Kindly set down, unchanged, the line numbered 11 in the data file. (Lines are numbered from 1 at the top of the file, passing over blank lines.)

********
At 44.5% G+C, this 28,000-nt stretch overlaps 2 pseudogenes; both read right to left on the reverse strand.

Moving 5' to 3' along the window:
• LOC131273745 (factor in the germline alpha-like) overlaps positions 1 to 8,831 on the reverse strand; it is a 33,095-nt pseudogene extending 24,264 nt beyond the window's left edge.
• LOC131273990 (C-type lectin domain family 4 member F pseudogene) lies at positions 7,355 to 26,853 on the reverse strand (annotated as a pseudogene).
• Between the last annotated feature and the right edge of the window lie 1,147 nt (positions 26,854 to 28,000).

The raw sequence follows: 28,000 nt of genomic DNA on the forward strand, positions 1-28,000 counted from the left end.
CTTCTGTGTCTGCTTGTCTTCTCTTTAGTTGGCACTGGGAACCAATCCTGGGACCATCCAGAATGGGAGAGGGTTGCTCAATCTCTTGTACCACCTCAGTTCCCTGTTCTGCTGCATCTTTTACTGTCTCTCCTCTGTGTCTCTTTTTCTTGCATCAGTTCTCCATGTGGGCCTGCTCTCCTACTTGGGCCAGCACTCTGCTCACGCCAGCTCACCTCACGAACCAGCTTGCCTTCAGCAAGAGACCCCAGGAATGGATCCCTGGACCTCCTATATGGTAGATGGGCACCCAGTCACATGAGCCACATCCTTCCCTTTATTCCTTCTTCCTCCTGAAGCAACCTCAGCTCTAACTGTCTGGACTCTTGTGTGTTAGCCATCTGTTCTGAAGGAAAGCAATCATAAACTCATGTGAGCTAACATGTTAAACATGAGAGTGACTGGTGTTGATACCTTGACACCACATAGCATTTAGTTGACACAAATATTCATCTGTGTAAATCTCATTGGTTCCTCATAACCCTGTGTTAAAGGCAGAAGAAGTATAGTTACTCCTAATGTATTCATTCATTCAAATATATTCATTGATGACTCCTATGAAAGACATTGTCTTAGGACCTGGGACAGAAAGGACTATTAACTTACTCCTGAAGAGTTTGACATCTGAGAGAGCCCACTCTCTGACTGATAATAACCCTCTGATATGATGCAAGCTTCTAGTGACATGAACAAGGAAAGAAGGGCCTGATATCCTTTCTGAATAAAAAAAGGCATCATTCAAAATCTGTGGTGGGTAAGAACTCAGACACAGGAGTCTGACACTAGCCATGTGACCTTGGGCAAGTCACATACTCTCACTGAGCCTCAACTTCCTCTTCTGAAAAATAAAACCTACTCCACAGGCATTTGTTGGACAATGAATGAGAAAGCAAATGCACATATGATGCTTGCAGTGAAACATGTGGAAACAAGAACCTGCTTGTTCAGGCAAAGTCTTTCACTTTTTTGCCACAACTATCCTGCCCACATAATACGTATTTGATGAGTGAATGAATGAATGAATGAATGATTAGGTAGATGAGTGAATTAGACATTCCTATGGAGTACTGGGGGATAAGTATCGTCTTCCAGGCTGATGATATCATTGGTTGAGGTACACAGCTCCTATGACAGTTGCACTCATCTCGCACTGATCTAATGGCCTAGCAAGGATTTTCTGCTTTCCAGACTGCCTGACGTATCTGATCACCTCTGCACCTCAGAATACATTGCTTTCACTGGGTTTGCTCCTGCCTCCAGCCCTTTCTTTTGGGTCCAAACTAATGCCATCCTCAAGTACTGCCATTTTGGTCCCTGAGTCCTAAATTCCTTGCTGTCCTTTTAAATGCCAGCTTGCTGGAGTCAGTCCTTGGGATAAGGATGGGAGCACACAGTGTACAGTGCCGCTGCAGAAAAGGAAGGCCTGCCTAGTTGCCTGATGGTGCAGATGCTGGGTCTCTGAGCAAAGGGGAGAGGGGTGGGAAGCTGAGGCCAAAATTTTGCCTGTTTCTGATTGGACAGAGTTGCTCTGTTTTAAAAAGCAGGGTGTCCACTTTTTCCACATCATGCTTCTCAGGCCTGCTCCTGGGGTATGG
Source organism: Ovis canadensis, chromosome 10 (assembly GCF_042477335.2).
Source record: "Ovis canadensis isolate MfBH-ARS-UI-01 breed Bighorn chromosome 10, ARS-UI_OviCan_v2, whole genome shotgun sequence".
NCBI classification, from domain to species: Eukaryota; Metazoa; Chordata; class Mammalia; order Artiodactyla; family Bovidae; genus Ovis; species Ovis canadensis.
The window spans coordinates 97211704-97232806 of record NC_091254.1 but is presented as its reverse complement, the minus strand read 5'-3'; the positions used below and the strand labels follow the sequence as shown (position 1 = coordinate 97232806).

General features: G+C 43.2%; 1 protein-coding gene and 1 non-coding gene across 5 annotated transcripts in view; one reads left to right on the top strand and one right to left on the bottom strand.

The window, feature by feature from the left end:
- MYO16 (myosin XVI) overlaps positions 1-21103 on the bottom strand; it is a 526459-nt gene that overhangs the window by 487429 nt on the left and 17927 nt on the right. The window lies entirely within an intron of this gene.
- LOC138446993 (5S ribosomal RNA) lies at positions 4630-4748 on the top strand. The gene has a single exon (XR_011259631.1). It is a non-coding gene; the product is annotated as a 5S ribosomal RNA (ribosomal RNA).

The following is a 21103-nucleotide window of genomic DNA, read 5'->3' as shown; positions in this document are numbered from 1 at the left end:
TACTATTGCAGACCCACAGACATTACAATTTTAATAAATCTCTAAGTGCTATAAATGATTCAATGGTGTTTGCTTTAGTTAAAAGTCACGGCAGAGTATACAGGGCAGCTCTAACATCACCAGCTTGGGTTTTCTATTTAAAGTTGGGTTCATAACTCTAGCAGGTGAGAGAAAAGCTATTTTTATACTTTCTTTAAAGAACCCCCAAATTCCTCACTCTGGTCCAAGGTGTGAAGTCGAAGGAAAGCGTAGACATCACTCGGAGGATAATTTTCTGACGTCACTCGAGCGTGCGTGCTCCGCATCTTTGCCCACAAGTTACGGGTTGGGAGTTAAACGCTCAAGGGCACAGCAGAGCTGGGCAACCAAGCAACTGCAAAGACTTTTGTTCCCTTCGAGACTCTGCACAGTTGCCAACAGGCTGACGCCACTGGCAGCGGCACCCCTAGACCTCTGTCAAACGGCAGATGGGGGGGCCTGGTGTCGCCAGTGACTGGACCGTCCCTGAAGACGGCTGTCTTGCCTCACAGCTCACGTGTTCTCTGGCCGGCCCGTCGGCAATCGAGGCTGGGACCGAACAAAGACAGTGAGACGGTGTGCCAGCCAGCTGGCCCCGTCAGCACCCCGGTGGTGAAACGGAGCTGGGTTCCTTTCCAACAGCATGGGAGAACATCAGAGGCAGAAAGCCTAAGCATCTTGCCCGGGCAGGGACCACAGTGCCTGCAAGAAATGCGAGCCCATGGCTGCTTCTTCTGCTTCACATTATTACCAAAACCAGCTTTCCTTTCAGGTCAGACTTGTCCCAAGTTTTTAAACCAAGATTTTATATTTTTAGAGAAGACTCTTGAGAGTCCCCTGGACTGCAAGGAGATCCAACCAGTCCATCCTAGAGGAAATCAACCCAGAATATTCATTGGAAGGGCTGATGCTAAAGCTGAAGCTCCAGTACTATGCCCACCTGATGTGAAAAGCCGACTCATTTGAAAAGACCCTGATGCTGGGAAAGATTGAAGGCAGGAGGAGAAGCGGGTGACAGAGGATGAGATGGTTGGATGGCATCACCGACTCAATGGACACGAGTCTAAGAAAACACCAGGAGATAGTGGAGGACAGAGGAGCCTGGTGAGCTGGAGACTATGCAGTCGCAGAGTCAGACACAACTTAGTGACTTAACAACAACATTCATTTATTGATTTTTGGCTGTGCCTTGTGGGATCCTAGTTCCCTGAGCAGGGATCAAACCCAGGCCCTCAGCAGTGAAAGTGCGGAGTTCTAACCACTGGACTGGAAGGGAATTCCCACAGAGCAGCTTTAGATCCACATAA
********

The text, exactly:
The window spans coordinates 97211704-97232806 of record NC_091254.1 but is presented as its reverse complement, the minus strand read 5'-3'; the positions used below and the strand labels follow the sequence as shown (position 1 = coordinate 97232806).